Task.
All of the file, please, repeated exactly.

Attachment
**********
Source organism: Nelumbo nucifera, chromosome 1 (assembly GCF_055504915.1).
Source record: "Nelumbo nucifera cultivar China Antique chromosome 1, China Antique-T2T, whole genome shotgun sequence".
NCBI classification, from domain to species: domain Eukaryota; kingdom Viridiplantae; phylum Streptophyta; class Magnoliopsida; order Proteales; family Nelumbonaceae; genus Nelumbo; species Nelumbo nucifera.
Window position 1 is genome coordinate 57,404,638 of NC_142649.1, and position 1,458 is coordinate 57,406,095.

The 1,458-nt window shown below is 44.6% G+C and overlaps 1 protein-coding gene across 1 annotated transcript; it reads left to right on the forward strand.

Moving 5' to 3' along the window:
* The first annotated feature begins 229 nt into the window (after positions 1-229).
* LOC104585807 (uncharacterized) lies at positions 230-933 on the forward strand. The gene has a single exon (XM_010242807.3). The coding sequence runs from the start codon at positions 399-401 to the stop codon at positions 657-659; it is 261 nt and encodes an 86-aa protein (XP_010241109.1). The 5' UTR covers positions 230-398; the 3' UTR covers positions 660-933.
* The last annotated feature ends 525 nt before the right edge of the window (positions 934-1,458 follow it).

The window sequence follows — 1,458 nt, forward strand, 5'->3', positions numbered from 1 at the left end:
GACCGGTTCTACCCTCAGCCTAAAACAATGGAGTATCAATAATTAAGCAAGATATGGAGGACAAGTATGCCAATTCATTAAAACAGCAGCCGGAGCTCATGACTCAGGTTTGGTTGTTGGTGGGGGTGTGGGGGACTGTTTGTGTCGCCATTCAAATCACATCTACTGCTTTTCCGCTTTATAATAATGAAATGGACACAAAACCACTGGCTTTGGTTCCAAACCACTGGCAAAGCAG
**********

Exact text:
Source organism: Nelumbo nucifera, chromosome 1 (assembly GCF_055504915.1).
Source record: "Nelumbo nucifera cultivar China Antique chromosome 1, China Antique-T2T, whole genome shotgun sequence".
NCBI classification, from domain to species: domain Eukaryota; kingdom Viridiplantae; phylum Streptophyta; class Magnoliopsida; order Proteales; family Nelumbonaceae; genus Nelumbo; species Nelumbo nucifera.
Window position 1 is genome coordinate 57,404,638 of NC_142649.1, and position 1,458 is coordinate 57,406,095.

The 1,458-nt window shown below is 44.6% G+C and overlaps 1 protein-coding gene across 1 annotated transcript; it reads left to right on the forward strand.

Moving 5' to 3' along the window:
* The first annotated feature begins 229 nt into the window (after positions 1-229).
* LOC104585807 (uncharacterized) lies at positions 230-933 on the forward strand. The gene has a single exon (XM_010242807.3). The coding sequence runs from the start codon at positions 399-401 to the stop codon at positions 657-659; it is 261 nt and encodes an 86-aa protein (XP_010241109.1). The 5' UTR covers positions 230-398; the 3' UTR covers positions 660-933.
* The last annotated feature ends 525 nt before the right edge of the window (positions 934-1,458 follow it).

The window sequence follows — 1,458 nt, forward strand, 5'->3', positions numbered from 1 at the left end:
GACCGGTTCTACCCTCAGCCTAAAACAATGGAGTATCAATAATTAAGCAAGATATGGAGGACAAGTATGCCAATTCATTAAAACAGCAGCCGGAGCTCATGACTCAGGTTTGGTTGTTGGTGGGGGTGTGGGGGACTGTTTGTGTCGCCATTCAAATCACATCTACTGCTTTTCCGCTTTATAATAATGAAATGGACACAAAACCACTGGCTTTGGTTCCAAACCACTGGCAAAGCAG